Syllabus for a Typography course (S351) taught at Indiana University Southeast, New Albany, Indiana, USA for the fall semester from Aug - Dec 2015.
The course, S351 Graphic Design 2 (Typography) is about developing the ability to skillfully use typography in graphic design. To do so, fundamental principles relating to typography are explored through a series of progressively complex in-class exercises and assignments, supported by research, readings, ideation, criticism, peer learning, and computer assisted learning (YouTube and other online tutorials such as Lynda.com). This course examines expressive possibilities of typography within the field of graphic design, specifically the application of typography in business communications, promotional and branding purposes. This course will prepare the students for design thinking and methods related to typography as tool for visual problem solving via computer and hands-on methods.
Download: S351 Typography syllabus.pdf
1st exercise: Working Mechanisms of Type: Understanding how to manage a small surface to make a big impression
In this 1st exercise called "Working Mechanisms of Type: Understanding how to manage a small surface to make a big impression," which was designed to introduce and explore the fundamentals of conceptual typography, the students are required to create a 3.5" x 2" name card for themselves. The design can be vertical or horizontal but it must contain their name and title, telephone number, an email address, and a street address, a website, Facebook, Instagram or Tweeter accounts (if any). They are required to experiment with Majuscule and Minuscule forms. Color is limited to black only. This exercise also takes into considerations a grid structure, principles of hierarchy and balance, as well as technical issues such as the economies of printing (number of colors used).
Shown here are images of Daniel Vance preparing his business card and presenting it during class in the fall of 2015.
Download: S351 Typography exercise 1.pdf
2nd exercise: Type as Image, Image as Type
In "Type as Image, Image as Type: Experimenting with other methods of type creations," students are to apply their understanding about the characteristics of display type which will be entirely hand-created, experiment with different ways such as burning, scratching, stitching, tearing and so forth to create their own typeface for New Albany's newly-renovated "Farmer's Market." They are not allowed to use readily available fonts from the computer but you may do so for the operation hours and sponsor information.
Shown here are the original signage of the Farmer's Market followed by ideas by Abigail Peacock, Daniel Vance, Chelsea Markuson, and David Pryor.
Download: S351 Typography exercise 2.pdf
3rd exercise: Flip your type: Applying elements and principles of design to practical fun
The 3rd exercise is primarily a type-driven exercise, this exercise introduces the concept of "persistence of vision" and repetition to create the illusion of motion. Building on previously learned elements and principles of design from foundation, the students are expected to experiment with the principles of contrast to suggest rhythms and movement in a flipbook sized at 3" x 5" (totaling no more than 20 sheets). Using onomatopoeia, they need to carefully think about a word to produce an intended tone in an animated, visual way, stop-motion sort of way.
Download: S351 Typography exercise 3.pdf
4th exercise: Wear Your Type: To expand your knowledge about other forms of type-making techniques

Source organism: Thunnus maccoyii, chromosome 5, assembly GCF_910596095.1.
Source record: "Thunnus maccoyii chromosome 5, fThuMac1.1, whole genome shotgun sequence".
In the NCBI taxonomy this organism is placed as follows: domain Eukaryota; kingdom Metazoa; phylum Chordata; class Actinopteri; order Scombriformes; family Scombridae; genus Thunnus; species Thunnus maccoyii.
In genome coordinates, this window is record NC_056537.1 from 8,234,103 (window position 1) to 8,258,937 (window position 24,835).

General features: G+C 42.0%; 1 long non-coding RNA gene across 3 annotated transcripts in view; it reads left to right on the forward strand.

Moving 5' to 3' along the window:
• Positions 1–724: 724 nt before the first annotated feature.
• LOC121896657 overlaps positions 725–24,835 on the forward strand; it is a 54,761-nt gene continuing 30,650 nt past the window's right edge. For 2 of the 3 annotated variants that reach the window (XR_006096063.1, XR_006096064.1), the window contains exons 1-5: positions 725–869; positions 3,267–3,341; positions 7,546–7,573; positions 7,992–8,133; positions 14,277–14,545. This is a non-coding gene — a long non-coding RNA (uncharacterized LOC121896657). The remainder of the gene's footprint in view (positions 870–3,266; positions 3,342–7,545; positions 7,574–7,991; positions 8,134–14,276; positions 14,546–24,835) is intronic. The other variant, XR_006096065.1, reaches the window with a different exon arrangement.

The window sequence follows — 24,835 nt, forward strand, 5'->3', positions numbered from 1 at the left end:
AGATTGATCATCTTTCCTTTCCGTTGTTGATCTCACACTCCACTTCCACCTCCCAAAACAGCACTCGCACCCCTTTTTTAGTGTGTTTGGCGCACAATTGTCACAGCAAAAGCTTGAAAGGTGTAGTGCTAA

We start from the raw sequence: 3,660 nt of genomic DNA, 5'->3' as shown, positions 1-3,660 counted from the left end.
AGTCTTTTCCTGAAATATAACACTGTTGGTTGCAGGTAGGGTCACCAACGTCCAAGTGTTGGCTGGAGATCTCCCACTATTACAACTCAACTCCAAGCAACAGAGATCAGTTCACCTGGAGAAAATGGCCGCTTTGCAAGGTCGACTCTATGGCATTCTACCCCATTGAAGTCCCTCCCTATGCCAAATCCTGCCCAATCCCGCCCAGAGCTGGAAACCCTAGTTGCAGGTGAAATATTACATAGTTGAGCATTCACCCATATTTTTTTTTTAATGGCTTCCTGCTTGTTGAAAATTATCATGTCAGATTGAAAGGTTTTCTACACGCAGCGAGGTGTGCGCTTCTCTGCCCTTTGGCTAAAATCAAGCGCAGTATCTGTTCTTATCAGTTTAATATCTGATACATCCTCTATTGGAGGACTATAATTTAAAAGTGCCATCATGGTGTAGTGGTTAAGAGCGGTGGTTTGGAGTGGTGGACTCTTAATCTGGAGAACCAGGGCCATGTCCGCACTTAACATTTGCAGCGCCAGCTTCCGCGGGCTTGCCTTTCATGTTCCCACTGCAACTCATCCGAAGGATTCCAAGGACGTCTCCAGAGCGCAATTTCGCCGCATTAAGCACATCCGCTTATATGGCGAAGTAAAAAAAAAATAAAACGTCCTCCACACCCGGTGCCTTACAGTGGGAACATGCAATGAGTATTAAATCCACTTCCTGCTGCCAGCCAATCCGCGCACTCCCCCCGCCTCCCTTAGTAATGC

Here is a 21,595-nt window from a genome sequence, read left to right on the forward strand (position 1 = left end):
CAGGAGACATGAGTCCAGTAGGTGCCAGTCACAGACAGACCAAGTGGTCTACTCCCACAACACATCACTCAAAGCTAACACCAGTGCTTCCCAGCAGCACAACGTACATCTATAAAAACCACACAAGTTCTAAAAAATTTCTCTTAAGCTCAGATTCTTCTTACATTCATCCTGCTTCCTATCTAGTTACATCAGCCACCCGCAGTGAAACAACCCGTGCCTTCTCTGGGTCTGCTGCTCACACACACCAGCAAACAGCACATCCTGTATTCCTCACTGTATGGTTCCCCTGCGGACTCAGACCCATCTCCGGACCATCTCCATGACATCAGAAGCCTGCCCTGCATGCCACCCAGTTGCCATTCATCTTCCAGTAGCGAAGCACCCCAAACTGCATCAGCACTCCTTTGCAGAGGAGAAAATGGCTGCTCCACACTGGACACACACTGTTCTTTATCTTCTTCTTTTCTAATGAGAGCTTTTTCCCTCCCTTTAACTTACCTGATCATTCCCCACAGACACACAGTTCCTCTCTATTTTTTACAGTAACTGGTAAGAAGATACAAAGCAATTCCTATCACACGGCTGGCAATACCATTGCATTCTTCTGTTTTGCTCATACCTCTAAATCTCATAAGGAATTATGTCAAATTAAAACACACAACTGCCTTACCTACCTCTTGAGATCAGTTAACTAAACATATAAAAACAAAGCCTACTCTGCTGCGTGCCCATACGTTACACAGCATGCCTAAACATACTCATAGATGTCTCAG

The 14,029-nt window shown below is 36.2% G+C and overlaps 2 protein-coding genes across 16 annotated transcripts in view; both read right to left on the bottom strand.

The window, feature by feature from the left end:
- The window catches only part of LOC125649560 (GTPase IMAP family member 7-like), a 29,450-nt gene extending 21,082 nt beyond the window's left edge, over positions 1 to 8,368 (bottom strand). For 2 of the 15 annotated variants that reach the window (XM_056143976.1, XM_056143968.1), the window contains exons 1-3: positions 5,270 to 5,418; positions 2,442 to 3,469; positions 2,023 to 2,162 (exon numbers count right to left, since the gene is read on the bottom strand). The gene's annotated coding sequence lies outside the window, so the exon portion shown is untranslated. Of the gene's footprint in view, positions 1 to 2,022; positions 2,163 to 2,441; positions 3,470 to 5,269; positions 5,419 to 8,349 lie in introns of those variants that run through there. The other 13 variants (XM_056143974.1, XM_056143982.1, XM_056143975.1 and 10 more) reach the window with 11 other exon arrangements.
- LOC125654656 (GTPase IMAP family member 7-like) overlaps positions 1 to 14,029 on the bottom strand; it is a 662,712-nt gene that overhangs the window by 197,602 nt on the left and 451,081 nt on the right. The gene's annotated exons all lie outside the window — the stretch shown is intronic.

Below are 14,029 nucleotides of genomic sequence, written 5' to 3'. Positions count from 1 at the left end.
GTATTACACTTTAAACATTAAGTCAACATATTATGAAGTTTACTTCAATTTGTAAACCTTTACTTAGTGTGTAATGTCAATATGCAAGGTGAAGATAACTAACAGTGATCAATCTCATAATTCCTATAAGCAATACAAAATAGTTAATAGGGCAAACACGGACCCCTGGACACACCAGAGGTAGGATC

In collaboration with Ast/Prof Susanna Crum from the Printmaking division, the 4th exercise is about using screen printing a process of printmaking which uses a woven mesh to support an ink-blocking stencil. Students are to experiment with designing and cutting an alphabet based on the first initial of their last name. The final design will be placed on a (preferably) white T-shirt. They need to bring their own T-shirt and they need to be aware that the choice of a color other than white can affect the contrast of your design. Your typeface should be of one that exudes your personality. They have to think of it as an expression or a fashion statement that best represents them alphabetically. They will be cutting the stencil and to add some graphical elements, only if it adds to strengthen the personality of their alphabet.
5th exercise: Kinetic Typography To understand and apply the effect time has on the expression of text via a smartphone app
With so many unsolicited visual bombardments, typography must compete for our attention before it will be read. Although similar to typography, kinetic typography refers to the art and technique of expressing animated text by focusing on the effect time affecting it.
Using Vine (which is Instagram for video), it is essentially a stop motion animation app via your smartphone which gives the students 7 seconds to film a short video clip. Inspired by Scatman John, the late scat singer, John Paul Larkin, who was known for his 1995 hit song "Scatman (Ski Ba Bop Ba Dop Bop), they will animate the word "Ski Ba Bop Ba Dop Bop" using either the computer or handcrafted type to recreate the "flavor" of his music video with Vine. To do so, the students will "emulate" the grid used in the music video. As for colors, stay with black, white and grey scales and instead of images, they will use the word "Ski Ba Bop Ba Dop Bop" only and to keep the background simple so that their fonts can be better contrasted for a maximized visual effect. Vine automatically records sound so they may wish to include clips from the video or they may use their own voice. This is a form of exploring filmmaking. To conclude, they will add a hashtag #scatman followed by a description "IUSFineArts" and post their video when they are done.
Download: S351 Typography exercise 5.pdf
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